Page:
Bridget Woodman: The price of offshore wind continues to fall dramatically. The Government’s latest round of contracts for renewable generation have just been announced, and they show the costs of subsidies have halved in just two years. Cheap wind power is a great source of low-carbon electricity, and it’s good news for politicians who may have been worried about subsidies bumping up household bills. But the scale of investment in offshore wind raises bigger, more systemic questions. The contracts – known as contracts for difference (CFDs) – pay operators of renewable energy installations a fixed price per unit generated for 15 years, regardless of what happens to the actual wholesale price of electricity in that time. For operators, this removes a lot of uncertainty about investing in relatively new and expensive technologies such as offshore wind because the subsidy and a guaranteed market for their power mean they can be confident they will recoup their costs. Contracts are awarded through an auction, where eligible developers bid against each other for projects being constructed in any given year. The projects with the lowest costs are awarded a contract, so ensuring the eventual cost to consumers is kept down. This is the second such auction for CFDs, and was limited to offshore wind, biomass, and energy from waste. More established technologies such as onshore wind and solar were excluded from the auction process. The level of investment needed to build an offshore wind farm is enormous, and therefore only open to a handful of large companies with access to the necessary funds. This reduces the potential for new entrants into the market, and excludes all the new investors who had begun to put their money into smaller scale, onshore projects over the past few years. So, the decline in offshore wind costs is fantastic, and a real endorsement of a rapidly-developing technology. But the bigger picture shouldn’t be neglected here. The UK is putting a lot of eggs into one basket. Centralised generation increasingly excludes new entrants, and literally concentrates power in the hands of a few very large developers. That makes life easier for policymakers who have fewer firms to deal with, but concentration also increases the risk of collusion and, in the lo nger-term, will mean less innovation. While increased generation from renewables is a desirable thing in itself, it is a real pity to be neglecting the increased levels of participation in the system which smaller scale projects offered. If Britain continues along this route, the days of community energy groups and energy co-ops may well be over.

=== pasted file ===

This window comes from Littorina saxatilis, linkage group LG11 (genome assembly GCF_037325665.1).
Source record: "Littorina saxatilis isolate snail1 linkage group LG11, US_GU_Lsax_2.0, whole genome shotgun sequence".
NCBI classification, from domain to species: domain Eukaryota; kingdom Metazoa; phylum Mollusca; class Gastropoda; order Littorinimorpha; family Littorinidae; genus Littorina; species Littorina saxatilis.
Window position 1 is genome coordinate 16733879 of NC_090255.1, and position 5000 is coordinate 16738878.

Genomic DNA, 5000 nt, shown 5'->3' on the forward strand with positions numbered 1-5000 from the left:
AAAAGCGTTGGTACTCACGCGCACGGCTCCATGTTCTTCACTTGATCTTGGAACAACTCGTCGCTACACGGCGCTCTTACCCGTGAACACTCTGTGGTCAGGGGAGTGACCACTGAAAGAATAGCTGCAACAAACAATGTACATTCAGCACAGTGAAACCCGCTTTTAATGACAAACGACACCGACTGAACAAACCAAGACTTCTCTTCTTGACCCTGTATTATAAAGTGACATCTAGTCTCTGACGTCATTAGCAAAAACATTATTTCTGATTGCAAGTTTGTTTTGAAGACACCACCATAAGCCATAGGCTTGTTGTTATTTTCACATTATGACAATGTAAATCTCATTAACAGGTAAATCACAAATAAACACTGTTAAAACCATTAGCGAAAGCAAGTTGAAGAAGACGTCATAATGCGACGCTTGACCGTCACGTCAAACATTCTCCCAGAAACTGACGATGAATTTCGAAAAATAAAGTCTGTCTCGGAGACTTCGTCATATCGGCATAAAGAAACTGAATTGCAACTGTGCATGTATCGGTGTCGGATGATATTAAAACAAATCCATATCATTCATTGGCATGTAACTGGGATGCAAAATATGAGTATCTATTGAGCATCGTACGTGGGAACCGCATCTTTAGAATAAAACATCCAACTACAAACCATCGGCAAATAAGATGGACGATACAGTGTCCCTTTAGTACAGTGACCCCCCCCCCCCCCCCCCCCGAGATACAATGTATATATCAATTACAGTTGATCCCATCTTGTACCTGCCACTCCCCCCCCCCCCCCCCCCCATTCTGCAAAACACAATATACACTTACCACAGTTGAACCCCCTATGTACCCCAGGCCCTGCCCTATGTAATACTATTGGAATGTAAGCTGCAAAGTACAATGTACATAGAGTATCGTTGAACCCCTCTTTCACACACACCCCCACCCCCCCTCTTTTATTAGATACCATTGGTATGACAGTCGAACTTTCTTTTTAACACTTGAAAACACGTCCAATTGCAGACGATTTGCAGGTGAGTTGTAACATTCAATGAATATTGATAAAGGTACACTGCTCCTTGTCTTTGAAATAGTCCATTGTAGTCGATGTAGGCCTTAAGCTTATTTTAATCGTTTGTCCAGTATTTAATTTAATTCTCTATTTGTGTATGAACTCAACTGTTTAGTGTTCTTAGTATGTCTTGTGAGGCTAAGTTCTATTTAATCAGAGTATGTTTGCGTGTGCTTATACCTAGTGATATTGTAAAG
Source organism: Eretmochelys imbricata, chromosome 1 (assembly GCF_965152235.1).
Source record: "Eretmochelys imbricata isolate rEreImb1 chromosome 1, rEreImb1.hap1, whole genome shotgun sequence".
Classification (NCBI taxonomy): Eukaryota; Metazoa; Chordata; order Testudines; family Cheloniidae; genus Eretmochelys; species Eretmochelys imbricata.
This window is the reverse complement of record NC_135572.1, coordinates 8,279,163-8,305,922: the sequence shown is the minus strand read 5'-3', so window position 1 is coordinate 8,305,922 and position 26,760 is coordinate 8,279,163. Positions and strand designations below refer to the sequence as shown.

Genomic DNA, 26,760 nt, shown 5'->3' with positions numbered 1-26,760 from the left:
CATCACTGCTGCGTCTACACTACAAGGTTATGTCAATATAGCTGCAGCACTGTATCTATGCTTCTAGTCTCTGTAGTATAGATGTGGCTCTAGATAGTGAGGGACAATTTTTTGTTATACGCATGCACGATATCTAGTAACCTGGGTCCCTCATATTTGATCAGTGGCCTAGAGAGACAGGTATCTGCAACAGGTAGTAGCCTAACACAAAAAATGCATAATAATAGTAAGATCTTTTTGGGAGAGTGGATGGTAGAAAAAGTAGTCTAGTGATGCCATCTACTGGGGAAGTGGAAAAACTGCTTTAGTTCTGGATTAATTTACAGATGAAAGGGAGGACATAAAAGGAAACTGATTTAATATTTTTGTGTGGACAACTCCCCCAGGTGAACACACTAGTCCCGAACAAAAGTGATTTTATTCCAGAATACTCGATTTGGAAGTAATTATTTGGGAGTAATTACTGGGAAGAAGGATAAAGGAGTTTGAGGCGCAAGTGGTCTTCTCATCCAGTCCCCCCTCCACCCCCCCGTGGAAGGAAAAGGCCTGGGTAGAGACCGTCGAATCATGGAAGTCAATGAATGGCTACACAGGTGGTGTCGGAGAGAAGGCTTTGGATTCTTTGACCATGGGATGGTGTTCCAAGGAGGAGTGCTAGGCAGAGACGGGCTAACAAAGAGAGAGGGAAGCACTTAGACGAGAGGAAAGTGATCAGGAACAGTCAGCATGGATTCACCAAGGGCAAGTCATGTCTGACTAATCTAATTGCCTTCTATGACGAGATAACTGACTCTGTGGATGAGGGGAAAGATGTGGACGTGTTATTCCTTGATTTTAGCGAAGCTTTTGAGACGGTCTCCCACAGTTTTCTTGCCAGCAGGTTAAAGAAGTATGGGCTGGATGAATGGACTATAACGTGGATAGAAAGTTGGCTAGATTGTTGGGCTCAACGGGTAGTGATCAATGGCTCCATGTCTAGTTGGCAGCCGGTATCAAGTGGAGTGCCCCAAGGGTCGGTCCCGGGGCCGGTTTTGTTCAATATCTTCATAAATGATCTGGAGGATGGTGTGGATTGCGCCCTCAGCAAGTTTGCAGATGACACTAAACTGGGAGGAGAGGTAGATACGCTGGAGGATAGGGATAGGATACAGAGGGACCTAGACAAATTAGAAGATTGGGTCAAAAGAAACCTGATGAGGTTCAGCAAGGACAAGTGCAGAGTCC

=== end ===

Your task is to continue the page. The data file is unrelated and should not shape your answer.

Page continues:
Independent 21st Oct 2017 read more »